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Can J Physiol Pharmacol. 1992 Apr;70(4):515-31.

The biophysics and biochemistry of smooth muscle contraction.

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Department of Physiology, Faculty of Medicine, University of Manitoba, Winnipeg, Canada.


In this review the biophysics and biochemistry of smooth muscle contraction are dealt with. We describe a new model for the study of bronchial smooth muscle, which facilitates study of cellular contractile mechanisms. A new concept emerging is that study of steady-state mechanical parameters such as maximal isometric force (Po) velocity is inadequate because two types of crossbridges (normally cycling (NBR) and latch) seem to be sequentially active during smooth muscle contraction. Thus quick-release techniques are required to characterize the force-velocity properties of the two types of bridges. Pathophysiological processes that affect the muscle's shortening ability seem to affect the early NBRs only. With respect to maximal shortening capacity of the smooth muscle, the role of loading is very important. The differences between isotonic, elastic, and viscous loading are considerable. Ultimately, the time course and magnitude of loading should exactly resemble that operative in vivo. Once again, it is the characteristic of loading in the early phase of contraction that is crucial, as most of the shortening in smooth muscle occurs early in the contraction. While the maximum force developed by smooth muscle per unit cross-sectional area is the same as for striated muscle, the velocity is 50 times less. The properties of the series and parallel elastic elements of smooth muscle are described. The latter, when in compression mode, acts as an internal resistance to shortening and probably limits it. Isotonic relaxation has therefore not been studied in smooth muscle. We have developed a shortening parameter that is independent of the load on the muscle and of the initial length of the muscle's contractile element. We report the novel observation that isotonically relaxing smooth muscle reactivates itself, resulting in terminal slowing of the relaxation process. With respect to the biochemistry of smooth muscle contraction, contractile (actin isoforms, myosin heavy and light chains and their isoforms), regulatory (calmodulin-4 Ca2+, myosin light chain kinase, myosin light chain and its phosphorylation, tropomyosin, caldesmon, and calponin), and cytoskeletal (chiefly desmin and vimentin) proteins are discussed. While the kinase activates the contractile system, caldesmon and calponin modulate the activity downward. The cytoskeletal proteins desmin, vimentin, and alpha-actinin could constitute the muscle cell's internal resistor.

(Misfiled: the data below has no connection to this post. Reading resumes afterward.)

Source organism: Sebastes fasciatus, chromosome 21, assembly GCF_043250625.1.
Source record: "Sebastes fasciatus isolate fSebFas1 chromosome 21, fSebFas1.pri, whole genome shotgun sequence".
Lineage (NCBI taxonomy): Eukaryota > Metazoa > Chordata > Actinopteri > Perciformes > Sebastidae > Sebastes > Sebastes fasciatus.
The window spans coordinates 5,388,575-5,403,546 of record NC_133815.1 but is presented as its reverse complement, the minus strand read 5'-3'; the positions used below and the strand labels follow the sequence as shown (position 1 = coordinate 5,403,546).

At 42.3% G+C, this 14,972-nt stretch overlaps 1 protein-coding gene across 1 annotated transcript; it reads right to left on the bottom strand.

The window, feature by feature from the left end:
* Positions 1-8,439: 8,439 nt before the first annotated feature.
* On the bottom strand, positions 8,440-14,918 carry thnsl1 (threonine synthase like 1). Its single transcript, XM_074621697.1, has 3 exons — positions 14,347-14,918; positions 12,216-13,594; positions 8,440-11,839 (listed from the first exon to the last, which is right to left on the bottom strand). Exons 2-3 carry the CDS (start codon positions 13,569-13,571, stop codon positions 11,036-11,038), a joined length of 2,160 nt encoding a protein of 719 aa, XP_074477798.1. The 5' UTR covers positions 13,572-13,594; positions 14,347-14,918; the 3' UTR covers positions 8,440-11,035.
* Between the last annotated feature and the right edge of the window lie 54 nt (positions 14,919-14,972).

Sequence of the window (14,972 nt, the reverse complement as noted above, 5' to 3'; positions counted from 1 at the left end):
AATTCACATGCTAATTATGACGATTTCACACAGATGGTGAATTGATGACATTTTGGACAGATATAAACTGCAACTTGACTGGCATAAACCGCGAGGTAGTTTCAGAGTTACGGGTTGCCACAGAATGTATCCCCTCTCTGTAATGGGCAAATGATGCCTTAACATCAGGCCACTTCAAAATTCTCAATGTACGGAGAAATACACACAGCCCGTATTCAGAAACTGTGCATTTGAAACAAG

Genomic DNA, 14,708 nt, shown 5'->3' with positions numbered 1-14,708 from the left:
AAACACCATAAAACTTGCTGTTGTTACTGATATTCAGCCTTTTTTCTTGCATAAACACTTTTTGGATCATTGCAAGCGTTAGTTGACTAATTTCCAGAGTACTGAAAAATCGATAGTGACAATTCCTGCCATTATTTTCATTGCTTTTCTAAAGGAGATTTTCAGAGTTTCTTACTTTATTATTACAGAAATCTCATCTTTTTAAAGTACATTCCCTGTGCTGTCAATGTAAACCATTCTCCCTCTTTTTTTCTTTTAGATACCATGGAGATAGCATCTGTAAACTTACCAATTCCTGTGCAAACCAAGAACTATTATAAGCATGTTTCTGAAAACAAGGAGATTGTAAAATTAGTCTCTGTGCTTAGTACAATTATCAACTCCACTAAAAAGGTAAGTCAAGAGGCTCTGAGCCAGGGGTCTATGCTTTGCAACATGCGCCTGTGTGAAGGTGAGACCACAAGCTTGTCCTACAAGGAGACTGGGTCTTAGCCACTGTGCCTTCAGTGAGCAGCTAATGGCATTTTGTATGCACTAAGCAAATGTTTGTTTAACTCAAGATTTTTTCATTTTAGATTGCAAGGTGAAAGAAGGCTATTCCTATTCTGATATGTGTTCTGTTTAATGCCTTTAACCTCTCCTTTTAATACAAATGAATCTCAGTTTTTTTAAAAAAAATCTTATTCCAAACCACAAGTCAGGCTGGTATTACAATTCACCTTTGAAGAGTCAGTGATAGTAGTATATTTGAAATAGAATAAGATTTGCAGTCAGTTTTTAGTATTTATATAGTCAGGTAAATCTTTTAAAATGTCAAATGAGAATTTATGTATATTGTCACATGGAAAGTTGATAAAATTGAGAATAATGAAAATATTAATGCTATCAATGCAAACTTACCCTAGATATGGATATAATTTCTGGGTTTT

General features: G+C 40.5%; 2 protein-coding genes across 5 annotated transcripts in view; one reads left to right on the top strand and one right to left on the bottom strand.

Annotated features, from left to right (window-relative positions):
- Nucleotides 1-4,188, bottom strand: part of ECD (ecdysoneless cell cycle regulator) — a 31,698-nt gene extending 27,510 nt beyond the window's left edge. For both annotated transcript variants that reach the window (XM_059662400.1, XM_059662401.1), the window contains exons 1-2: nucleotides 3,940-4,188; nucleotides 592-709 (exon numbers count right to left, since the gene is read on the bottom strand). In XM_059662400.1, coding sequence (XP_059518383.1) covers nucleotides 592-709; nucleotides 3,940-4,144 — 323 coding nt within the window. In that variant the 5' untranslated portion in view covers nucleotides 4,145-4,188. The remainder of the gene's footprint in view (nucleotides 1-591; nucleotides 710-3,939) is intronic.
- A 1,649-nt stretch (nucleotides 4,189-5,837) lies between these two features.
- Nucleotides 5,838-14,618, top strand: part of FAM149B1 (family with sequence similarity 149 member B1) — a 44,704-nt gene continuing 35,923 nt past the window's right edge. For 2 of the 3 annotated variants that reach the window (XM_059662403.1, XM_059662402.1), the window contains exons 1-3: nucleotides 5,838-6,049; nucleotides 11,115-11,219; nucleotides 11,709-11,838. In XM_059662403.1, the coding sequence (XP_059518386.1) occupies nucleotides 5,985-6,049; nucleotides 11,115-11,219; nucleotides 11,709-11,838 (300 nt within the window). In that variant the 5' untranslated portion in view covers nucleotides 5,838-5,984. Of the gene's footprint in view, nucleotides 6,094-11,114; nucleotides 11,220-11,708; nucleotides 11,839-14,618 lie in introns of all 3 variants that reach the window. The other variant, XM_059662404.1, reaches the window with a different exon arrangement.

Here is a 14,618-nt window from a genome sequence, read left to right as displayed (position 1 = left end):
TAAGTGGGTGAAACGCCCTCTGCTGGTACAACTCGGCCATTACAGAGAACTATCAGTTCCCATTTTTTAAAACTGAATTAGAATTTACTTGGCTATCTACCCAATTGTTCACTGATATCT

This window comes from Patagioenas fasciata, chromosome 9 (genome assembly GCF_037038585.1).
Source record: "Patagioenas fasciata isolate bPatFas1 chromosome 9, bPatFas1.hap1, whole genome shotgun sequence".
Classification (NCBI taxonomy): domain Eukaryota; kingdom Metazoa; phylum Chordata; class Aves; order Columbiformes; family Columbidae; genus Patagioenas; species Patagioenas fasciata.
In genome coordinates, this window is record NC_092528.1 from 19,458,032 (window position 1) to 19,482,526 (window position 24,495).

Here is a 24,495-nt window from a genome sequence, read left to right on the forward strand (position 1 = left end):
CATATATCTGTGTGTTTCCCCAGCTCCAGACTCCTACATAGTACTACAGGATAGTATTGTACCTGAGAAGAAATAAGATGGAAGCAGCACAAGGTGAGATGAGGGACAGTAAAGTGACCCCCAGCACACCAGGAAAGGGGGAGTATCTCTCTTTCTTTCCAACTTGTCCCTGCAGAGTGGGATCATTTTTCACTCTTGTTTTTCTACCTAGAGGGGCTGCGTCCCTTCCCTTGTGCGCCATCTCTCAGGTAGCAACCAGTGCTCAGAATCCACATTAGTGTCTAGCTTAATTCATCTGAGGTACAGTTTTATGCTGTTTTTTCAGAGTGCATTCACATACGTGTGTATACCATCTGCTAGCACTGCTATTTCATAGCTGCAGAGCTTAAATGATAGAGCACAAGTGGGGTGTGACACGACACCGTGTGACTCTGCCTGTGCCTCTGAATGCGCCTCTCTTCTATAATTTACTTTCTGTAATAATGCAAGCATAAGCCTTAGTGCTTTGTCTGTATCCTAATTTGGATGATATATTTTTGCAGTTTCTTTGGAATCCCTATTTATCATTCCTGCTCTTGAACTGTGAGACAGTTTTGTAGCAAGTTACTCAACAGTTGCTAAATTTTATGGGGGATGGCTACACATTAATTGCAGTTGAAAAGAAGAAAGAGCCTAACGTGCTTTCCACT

[Indexed for MEDLINE]

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